Saturday, 9 October 2010

Stephen Hawking, skeptics and two-dimensional reality

Joel Kontinen

In 1884 the British author Edwin Abbott Abbott introduced the concept of a two- dimensional world with his novel Flatland: A Romance of Many Dimensions. Flatland was a satire of the English society of the Victorian era.

The inhabitants of Flatland only know two dimensions, length and breadth. Professor A. E. Wilder-Smith (1915–1995) used this idea to illustrate people who deny the existence of the supernatural dimension.

Wilder-Smith had three earned science doctorates. His many books, especially The Natural Sciences Know Nothing of Evolution, probably caused some skeptics to suffer from a bout of hypertension.

Some years ago Creation magazine published an article that used the concept of Flatland to illustrate the difference between a naturalistic understanding of reality and the biblical view in which God intervenes in human affairs by entering our world.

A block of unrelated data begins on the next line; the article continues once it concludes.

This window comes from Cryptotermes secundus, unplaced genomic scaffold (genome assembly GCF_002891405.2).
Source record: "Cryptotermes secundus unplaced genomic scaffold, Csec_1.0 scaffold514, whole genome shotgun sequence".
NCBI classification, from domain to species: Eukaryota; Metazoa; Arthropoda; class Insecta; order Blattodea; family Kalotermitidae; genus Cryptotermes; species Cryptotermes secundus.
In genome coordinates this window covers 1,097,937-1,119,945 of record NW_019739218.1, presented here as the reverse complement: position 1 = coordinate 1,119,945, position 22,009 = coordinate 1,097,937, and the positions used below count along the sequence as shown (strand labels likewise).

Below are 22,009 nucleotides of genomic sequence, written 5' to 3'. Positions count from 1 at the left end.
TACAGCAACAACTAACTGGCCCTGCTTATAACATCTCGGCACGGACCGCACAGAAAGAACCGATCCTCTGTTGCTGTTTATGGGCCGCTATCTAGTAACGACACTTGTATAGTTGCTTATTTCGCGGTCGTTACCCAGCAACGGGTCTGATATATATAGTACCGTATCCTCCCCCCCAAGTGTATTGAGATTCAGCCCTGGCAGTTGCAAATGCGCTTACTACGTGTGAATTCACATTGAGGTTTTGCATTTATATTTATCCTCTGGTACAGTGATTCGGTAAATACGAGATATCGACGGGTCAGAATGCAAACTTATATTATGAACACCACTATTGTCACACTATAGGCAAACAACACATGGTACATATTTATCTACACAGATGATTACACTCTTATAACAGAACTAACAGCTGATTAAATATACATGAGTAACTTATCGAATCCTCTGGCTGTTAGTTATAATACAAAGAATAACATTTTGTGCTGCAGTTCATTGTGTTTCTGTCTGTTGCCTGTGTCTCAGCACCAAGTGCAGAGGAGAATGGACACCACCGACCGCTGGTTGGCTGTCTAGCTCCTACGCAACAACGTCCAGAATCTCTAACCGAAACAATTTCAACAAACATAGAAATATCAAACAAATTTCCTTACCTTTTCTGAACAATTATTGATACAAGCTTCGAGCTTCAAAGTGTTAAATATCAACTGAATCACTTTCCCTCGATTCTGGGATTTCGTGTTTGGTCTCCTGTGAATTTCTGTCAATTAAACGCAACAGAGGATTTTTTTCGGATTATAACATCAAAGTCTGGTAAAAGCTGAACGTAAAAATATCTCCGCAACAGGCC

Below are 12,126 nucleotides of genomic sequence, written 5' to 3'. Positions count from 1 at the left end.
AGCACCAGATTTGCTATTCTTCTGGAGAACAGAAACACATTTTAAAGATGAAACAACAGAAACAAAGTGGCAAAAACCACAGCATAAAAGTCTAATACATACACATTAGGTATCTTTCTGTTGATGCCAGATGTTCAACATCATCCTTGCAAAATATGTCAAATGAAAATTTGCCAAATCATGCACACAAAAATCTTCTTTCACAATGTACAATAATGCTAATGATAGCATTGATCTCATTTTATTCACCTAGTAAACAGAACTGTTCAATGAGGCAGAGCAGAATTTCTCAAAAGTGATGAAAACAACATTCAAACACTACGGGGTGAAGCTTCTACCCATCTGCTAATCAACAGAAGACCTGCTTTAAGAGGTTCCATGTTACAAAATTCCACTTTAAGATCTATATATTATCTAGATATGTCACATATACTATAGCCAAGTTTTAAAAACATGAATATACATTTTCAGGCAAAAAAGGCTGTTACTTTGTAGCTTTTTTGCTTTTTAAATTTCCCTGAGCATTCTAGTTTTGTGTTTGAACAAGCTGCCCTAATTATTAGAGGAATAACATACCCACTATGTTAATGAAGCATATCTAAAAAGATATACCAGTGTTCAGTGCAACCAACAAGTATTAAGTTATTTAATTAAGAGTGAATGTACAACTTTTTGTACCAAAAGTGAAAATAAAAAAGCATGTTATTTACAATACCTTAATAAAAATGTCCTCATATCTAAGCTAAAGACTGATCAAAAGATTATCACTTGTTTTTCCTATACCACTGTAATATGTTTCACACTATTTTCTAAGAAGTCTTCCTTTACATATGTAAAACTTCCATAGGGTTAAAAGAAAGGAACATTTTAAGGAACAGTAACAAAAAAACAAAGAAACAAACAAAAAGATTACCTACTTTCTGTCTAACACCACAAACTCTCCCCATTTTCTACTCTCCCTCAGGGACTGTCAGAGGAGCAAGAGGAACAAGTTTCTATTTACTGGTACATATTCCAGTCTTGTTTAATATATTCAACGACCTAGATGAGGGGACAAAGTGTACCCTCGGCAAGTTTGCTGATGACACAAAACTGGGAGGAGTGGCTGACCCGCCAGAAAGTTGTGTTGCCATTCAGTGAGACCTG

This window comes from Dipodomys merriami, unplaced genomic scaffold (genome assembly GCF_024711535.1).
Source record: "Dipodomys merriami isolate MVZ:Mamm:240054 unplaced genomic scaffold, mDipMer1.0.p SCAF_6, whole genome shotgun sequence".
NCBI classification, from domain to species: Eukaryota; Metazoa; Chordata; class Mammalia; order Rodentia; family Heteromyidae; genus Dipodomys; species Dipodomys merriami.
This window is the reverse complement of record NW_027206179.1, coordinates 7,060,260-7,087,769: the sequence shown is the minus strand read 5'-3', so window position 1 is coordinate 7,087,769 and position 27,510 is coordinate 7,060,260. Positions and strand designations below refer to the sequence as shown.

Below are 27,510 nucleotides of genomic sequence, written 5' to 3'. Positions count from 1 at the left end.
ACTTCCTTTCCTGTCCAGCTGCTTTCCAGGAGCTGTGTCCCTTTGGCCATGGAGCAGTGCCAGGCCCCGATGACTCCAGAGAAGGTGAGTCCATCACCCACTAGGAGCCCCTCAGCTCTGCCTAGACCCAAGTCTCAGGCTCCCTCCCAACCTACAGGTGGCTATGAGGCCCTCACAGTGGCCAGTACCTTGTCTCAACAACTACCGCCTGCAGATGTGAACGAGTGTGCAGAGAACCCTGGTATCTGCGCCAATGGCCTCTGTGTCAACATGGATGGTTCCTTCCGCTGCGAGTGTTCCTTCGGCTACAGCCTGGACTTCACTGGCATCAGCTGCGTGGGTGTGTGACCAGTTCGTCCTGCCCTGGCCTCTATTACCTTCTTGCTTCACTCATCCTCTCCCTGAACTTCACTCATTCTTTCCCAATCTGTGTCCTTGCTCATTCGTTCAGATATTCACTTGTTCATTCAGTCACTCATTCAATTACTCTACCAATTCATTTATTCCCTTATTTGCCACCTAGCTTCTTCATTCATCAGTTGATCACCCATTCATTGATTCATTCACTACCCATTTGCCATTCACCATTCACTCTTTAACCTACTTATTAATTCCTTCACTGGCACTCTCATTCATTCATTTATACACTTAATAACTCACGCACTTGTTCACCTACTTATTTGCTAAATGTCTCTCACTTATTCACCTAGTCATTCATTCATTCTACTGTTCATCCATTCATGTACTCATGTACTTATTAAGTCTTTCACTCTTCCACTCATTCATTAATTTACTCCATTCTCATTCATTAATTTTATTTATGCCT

According to the Bible, God is transcendent. He is beyond time and space. Stephen Hawking and other skeptics, who only believe in naturalistic causes, have to infer that physical laws created the entire universe since they are not sure whether there is anyone or anything beyond the cosmos. They are like the inhabitants of Flatland who only see that what is happening in the two dimensions of their tiny world.


Grigg, Russell. 1999. The gospel in time and space. Creation 21(2):50–53.